Academic self-concept (Quellenberg 2009; Fischer et al. 2017). Belief about one’s own perspective-taking (Davis 1980). Study 1: Correlation coefficients below the diagonal are for girls in fifth grade (Time 1); values above the diagonal are for boys (Time 1). Variables representing cognitive abilities were not provided in the scientific use file (see Quellenberg 2009, for all large-scale variables). Study 2: Fluid reasoning and receptive vocabulary (Weiß 2006). Reading fluency (Auer et al. 2011). Values below the diagonal are for girls from the beginning of fifth grade (Time 1); values above the diagonal are correlation coefficients for boys (Time 1). **p < .01, ***p < .001

Statistical analyses

In Studies 1 and 2, structural equation modeling (SEM) was constructed with the R package lavaan and weighted least squares with mean and variance adjustment estimation (WLSMV; Rosseel 2012). A confirmatory factor analysis (CFA) included the latent factor academic self-concept measured by the respective four items and their residuals at Time 1, Time 2, and Time 3, and the latent factor perspective-taking measured by the respective four items and their residuals over the same three measurement points (2 × 4 × 3 items; see Additional file 1 for the statistical model; Pornprasertmanit et al. 2014). Measurement invariance across time, gender, and type of school was tested using this two-factor CFA model. In Study 1, this CFA model including constrained factor loadings suggested configural invariance (\(\Delta\) CFI = .011; \(\Delta\) RMSEA = .001; see Additional file 2 for further fit indices and an overview of tested models) across 4 years according to recommended cutoffs for larger group sizes (Rutkowski and Svetina 2014). Thus, the factor structure found in the data from the students in fifth grade was equivalent to the factor structure found in the data from the same students 4 years later in ninth grade.

The two-factor CFA model including constrained factor loadings and intercepts for multi-group analyses suggested scalar invariance across gender (\(\Delta\) CFI = .005, \(\Delta\) RMSEA = .001, see Additional file 2 for further fit indices of the tested models). Students’ gender was coded as 0 = girls and 1 = boys. The factor structure and intercepts found for the girls’ data were equivalent to the factor structure and intercepts found for the boys’ data at Time 1, Time 2, and Time 3.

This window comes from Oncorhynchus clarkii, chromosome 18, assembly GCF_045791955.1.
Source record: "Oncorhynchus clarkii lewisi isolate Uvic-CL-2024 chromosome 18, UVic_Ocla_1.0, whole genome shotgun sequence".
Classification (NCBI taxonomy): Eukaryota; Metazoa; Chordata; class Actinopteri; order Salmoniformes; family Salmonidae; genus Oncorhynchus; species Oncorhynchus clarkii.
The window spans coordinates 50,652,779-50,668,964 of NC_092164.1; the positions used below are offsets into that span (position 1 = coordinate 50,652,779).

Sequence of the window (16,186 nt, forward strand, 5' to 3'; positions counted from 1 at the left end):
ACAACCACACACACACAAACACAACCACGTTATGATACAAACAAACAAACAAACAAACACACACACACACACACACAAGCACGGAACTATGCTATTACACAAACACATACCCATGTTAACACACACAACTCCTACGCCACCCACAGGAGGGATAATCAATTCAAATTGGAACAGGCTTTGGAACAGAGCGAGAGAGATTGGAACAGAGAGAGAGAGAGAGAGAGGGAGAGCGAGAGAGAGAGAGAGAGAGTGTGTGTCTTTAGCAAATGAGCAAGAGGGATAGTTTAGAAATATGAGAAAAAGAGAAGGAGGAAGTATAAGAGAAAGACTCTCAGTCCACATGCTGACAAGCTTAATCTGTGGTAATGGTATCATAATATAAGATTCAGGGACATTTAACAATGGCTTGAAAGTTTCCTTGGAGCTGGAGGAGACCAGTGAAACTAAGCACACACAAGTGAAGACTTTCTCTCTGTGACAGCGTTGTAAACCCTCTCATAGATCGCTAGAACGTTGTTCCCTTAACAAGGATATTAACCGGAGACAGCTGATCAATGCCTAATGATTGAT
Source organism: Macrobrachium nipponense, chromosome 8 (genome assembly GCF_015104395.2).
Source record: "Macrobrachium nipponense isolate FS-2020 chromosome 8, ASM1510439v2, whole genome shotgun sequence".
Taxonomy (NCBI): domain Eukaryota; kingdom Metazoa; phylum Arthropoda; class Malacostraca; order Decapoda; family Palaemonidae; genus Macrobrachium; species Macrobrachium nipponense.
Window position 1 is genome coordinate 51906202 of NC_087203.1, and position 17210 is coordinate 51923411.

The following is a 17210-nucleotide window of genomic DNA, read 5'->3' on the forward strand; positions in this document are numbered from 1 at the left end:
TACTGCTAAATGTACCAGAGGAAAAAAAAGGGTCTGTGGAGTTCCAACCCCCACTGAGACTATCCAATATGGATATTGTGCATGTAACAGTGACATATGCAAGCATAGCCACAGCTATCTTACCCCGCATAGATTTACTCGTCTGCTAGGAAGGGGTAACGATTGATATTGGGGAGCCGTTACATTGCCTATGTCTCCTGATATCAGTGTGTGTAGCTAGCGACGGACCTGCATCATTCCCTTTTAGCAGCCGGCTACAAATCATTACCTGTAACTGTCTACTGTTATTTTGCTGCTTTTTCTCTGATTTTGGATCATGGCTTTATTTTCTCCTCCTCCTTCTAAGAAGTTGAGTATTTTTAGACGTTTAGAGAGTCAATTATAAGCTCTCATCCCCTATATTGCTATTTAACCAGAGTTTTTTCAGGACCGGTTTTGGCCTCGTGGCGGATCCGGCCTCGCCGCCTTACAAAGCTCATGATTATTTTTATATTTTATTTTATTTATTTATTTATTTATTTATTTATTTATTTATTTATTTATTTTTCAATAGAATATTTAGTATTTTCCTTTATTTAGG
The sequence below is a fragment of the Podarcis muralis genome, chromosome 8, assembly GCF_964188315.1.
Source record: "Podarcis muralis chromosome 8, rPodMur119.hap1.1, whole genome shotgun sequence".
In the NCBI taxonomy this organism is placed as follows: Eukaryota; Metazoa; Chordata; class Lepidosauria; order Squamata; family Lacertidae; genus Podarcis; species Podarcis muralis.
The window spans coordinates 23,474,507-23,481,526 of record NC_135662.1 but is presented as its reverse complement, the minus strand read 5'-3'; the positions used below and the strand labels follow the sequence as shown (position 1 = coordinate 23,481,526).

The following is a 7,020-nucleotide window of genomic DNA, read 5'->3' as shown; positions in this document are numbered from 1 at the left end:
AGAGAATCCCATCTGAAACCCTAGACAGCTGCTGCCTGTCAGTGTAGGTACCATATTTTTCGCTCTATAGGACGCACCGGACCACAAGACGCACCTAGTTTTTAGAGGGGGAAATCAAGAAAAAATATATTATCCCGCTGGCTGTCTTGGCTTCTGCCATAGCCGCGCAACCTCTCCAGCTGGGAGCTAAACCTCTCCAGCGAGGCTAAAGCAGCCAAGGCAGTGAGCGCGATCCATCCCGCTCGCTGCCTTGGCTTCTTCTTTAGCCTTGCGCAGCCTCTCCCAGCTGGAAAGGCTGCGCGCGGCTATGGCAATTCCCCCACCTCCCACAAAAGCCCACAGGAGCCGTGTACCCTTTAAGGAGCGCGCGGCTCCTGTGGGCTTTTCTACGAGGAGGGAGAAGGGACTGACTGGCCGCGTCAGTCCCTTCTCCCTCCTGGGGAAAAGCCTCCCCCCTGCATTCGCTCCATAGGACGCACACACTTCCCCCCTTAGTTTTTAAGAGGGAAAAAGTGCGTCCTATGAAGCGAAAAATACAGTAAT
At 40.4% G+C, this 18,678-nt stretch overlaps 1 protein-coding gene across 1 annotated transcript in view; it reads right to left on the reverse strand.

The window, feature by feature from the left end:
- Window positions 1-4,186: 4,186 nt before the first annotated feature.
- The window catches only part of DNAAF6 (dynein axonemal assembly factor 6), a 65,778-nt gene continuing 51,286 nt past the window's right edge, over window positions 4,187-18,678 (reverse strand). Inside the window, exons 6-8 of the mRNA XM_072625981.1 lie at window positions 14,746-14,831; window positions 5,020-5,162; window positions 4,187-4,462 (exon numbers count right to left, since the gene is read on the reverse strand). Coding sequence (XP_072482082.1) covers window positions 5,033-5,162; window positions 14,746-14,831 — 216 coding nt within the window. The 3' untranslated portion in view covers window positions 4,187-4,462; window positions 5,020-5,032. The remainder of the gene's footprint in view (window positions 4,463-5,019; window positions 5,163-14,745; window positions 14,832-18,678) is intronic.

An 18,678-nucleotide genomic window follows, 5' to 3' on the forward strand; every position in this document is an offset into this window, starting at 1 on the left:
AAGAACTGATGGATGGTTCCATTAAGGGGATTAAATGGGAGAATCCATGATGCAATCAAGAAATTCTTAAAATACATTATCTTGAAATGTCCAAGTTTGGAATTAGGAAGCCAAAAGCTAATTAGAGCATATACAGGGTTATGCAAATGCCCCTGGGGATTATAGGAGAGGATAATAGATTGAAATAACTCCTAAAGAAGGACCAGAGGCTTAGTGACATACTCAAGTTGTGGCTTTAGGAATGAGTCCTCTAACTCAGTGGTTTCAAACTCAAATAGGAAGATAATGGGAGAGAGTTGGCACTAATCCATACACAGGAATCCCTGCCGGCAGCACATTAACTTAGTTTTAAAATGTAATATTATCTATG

The CFA model was additionally tested across types of school. Constrained factor loadings and intercepts at Time 1, Time 2, and Time 3 suggested scalar invariance across types of school (\(\Delta\) CFI = .005, \(\Delta\) RMSEA = .001, see Additional file 2 for tested models). School types with a more vocational curriculum were coded as 0; Gymnasium was coded as 1. The factor structure and intercepts found in the data from schools with a vocational curriculum were equivalent to the factor structure and intercepts found in the data from schools with an academic-oriented curriculum. This CFA resulted in χ2 (237) = 762.276, fit indices: root mean square error of approximation (RMSEA) = .027, CI [.025, .029], comparative fit index (CFI) = .983, standardized root mean square residual (SRMR) = .031. These indices indicated that the postulated structure fit the data.

Statistical relations were specified in one structural equation model including latent academic self-concept measured by four items as indicators with four residuals each, as well as latent perspective-taking measured by four items as indicators with four residuals each at Time 1, Time 2, and Time 3. The model is depicted in Fig. 1. Students reported their school grades from elementary school as indicators of their school achievement (e.g., Karbach et al. 2013) at Time 1. Therefore, school grades in math class and in literature class at Time 2 were included as covariates of academic self-concept and perspective-taking only at Time 2 and Time 3.